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Democratic Candidates Attend Church Services to Shore Up African-American Support

It's a busy Sunday for Democratic candidates for governor, who look to shore up support in the African American community.   

Not just this Sunday but look for every Sunday leading up to the March 20th primary to be a chance for many candidates - and  not just those running for governor - to make their appeals, especially at African American churches.

Democratic candidate for Governor JB Pritzker is trying to mend his relationship with the African American community. Political reporter Mary Ann Ahern has the latest. 

In the wake of the release of FBI secretly recorded conversations by former Governor Rod Blagojevich and  JB PritzkerChris Kennedy visited  Bishop Larry Trotter's  Sweet Holy Spirit Church on the city's southside, the same church that disinvited Pritzker after the release of the new phone calls.   

As the Chicago Tribune first revealed, in that 2008 conversation with Blagojevich, Pritzker called Secretary of State Jesse White "the least offensive" and former Senate President Emil Jones "crass" and joked with the now convicted governor about Rev. Jeremiah Wright's "God Damn America" claims.

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Today, Bishop Trotter told his congregation why he told Pritzker he was no longer welcome at Sweet Holy Spirit.   Trotter says "we have an insult level" and "what he did was wrong."   Pritzker has asked Trotter to pray for him and hopes to meet this week with Trotter.    

Trotter said "I decided to un-invite him" because "if you don't stand for something, you fall for anything."

Trotter did invite Kennedy to speak, and he and his running mate Ra Joy attended the service together.   Kennedy did not mention the FBI phone call controversy, instead he spoke about dignity. 

He said "dignity comes with the job, dignity that comes with respect" and told the Holy Spirit parishioners that he sees government's role is to "bring everyone along" and "we see government as an extension of that family."

State Sen. Daniel Biss headed to Rock of Ages Church before opening a new campaign office later today in the south suburbs.    He along with his running mate State Rep. Litesa Wallace spoke  to the Maywood congregation.  Biss emphasized criminal justice reform and said he wants to "work for all of us, not just a few."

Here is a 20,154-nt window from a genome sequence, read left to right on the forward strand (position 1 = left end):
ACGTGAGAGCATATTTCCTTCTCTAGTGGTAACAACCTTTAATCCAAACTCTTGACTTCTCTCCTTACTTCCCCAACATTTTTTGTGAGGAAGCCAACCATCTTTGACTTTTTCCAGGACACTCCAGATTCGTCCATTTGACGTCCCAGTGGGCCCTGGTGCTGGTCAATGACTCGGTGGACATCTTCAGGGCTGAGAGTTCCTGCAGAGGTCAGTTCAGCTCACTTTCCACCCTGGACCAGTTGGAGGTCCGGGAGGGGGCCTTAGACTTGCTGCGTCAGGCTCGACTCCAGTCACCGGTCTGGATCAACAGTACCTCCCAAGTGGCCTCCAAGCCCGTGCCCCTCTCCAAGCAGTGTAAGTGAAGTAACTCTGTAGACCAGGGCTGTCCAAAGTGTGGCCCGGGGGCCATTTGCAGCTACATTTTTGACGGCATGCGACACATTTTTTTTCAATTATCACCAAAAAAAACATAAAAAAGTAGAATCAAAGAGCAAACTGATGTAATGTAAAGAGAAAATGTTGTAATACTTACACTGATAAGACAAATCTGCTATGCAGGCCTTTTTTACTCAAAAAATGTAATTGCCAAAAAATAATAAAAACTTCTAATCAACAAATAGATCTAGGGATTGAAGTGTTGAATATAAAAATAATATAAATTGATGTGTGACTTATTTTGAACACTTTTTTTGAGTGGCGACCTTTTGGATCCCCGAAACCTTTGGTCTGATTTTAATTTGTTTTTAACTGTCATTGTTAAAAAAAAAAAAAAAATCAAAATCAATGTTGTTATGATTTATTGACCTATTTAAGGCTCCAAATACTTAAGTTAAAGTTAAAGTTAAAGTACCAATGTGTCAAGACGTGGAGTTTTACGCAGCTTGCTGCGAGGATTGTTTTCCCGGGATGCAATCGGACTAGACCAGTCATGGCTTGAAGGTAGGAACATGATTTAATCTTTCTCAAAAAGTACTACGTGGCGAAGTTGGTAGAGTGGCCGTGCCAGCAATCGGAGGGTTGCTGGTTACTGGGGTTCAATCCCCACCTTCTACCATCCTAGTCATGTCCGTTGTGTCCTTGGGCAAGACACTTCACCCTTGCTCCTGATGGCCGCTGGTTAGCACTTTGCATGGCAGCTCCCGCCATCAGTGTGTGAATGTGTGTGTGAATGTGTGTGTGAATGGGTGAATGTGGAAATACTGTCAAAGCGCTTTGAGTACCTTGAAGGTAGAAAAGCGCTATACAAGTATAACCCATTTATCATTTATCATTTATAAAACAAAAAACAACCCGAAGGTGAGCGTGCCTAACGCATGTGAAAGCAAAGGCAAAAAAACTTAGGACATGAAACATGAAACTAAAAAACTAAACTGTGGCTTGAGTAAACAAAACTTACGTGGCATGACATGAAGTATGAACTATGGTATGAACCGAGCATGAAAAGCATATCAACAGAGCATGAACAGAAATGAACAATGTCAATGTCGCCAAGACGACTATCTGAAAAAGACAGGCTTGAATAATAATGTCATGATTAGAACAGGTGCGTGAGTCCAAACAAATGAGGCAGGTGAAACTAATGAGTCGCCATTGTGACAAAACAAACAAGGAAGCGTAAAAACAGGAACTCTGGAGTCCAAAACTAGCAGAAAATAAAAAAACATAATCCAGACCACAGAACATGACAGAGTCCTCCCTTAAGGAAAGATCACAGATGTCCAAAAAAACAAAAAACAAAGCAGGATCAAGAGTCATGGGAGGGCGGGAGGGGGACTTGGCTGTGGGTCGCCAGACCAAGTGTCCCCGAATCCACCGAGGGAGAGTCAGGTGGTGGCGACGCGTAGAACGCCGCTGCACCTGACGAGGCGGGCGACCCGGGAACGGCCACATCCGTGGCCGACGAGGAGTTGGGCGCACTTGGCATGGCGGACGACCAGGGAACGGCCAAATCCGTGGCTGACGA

He also introduced  Wallace,  who spoke of the candidates who are "coming up on our television screens ... with empty promises" and "never every come back and never being held accountable."   Wallace noted that in the African American community she and Biss want to "amplify their voice" because  "we deliver votes time and time again; get nothing that's promised back to us."

Pritzker also attended several churches today, and after initially not releasing the names of the houses of worship, the campaign later said the candidate attended services at Full Gospel Christian Assemblies International, Victory Apostolic, and St. Bethel Baptist Church.  

"JB enjoyed meeting with congregants at three churches this morning and participating in yesterday's Black Women of Illinois forum," a campaign spokesman said. "JB will continue reaching out directly to voters in Chicago and across Illinois to share his plans to move our state forward."    

Pritzker is expected in the near West suburb of Maywood Sunday afternoon, meeting with his volunteers who are conducting phone banking.

The GOP candidates for Governor, State Rep. Jeanne Ives did not speak at a church today, but her team notes, she attended mass and is headed to Central Illinois for meetings.     

Governor Bruce Rauner attended a church service in Springfield.   His spokesman say "one of the best parts of the job for Governor Rauner is traveling throughout Illinois, especially attending services at different churches around the state.”

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